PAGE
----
Miss Page introduces me to the third woman—Virginia Woolf. We read her together in class. I begin to write. For the first time. And I am left permanently changed.

    On almost any page of those luminous, beautiful novels I can find peace, challenge, the shock of recognition, company. One could live here, in lines like this, happily, for a long time. And I have done just that. In To the Lighthouse, Mrs. Dalloway, Between the Acts, The Waves.

    And in fact I feel more at home there than just about anywhere. And it is for the most part home enough to dispel the terrible house that mental illness builds, for the first time really during the time I am at Vassar—a place that will become so demanding and after a time so familiar that I do not have a choice but to live there. And chanting sentences is the only way to feel better finally. And writing sentences, making shapes, is the only way to feel better. Sustaining, miraculous language, that all these years keeps illness at bay. Dear Virginia Woolf. Dear Barbara, dear Helen. Dear fifty pages toward a novel I write as a senior in order to graduate. Maybe I will be saved. Where we ran the ten blocks breathlessly because back then you got the Village Voice classifieds the night before and ran to each possibility and hoped somehow amid the crowds of people all wanting the same thing, you would somehow luck out and find a home in it all.

    We did find one. We have kept it now since 1978. We will never give up these two rooms, and when I think of home as a place, this is the place I think of. Two minuscule rooms I share with you and our two cats on the edge of Soho in the West Village of Manhattan. I love you, though it doesn't always seem so obvious, and I love unreasonably these two altogether unremarkable little rooms. The place I have witnessed in every kind of light, at every time of day, and in every season. A place of so many intimacies, and revelations, and heartbreaks. Sometimes for breaks from writing I will talk to Mr. Angelo, our ancient, Greek superintendent, in the street; or bring my clothes to the Rastafarian tailor; or pray for whatever seems dire and impossible at Our Lady of Pompeii. In fact, we have grown up here together. The Minetta Tavern, the Van Dam Theater, the Bleecker Street Cinema, all the things that were once ours—now gone. I feel the accumulated memories of being long in a place—or at least having that place as a base. Here we bought the Christmas tree that year, here I kissed another, here is where we sweated under lights, dancing. Here, the corner where we wept, and here—all this—a place so resonant. If memories take up space and possess color, these streets are black by now from the overlapping of so many accumulated events. Here I lay down in the snow for hours, unable to imagine a way to go on.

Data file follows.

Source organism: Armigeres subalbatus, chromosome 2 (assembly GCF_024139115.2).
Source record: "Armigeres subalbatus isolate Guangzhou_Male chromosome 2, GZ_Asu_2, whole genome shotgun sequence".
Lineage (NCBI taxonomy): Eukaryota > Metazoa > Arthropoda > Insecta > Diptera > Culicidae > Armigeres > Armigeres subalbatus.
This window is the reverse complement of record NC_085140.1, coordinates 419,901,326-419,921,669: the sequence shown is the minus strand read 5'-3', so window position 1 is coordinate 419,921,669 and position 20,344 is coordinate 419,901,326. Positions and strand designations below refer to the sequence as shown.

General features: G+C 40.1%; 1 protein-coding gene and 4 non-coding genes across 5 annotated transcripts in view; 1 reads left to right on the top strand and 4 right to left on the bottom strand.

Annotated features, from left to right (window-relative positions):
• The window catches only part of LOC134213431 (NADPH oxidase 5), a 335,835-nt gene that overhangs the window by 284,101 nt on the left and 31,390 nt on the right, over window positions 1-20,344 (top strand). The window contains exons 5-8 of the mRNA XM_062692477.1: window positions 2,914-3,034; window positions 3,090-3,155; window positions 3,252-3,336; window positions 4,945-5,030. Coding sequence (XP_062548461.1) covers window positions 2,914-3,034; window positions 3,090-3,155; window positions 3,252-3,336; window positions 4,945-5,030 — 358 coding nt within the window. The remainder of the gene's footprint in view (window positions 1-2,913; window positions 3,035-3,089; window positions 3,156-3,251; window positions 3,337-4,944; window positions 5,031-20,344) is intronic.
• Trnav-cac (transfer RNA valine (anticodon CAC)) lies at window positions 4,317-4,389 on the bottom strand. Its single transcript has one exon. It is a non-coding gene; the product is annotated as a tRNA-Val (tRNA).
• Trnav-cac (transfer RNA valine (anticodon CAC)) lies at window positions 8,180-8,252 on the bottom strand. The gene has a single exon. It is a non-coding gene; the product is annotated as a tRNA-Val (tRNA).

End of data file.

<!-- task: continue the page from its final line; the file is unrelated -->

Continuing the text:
How many times did we walk those same streets "dead drunk," and for once a phrase seems to fit, seems to make some sort of sense, "dead drunk," limping toward home? In all the sorrow and regret and frustration we could not express any other way back then.

    But somehow we have survived. Survived the deaths and acquisition of cats, the thousand disappointments, all the drunkenness, all that we did to each other that was unforgivable and that we have somehow forgiven. All the good and bad news—and the devastating news—deaths of friends. This is where the calls come. This is where life seems unlivable and I get under the covers for days and days.

    And you launch me again, sending me off on the next necessary thing I must do in order to write, to keep writing. You set me off for the first time in what will be many times, to do what I must do—and it doesn't finally somehow destroy us (though it sometimes comes close), but strengthens us in our love for each other and allows us to go on and change and grow and grow up. Much of the time we live off your student loans or a credit card or a meager salary or nothing. I go to my first artists' colony. It is the first time I am given months of uninterrupted time. When Yaddo says no, when MacDowell says no, when there is nothing, nowhere to go, there is Cummington, a community of the arts where artists are not guests but residents, a place that offers space and solitude in an excessively beautiful countryside. I stay for months and months on end.


And then I am back and suddenly Gary is dying. The new virus. Thus begins our long season of suffering. Of renunciation. Of fear. Of sorrow. Of good-bye.

    And my first book is finally published. Without compromise. And with that, I am satisfied.

    And then the phone call in the middle of the night: the first of October 1986.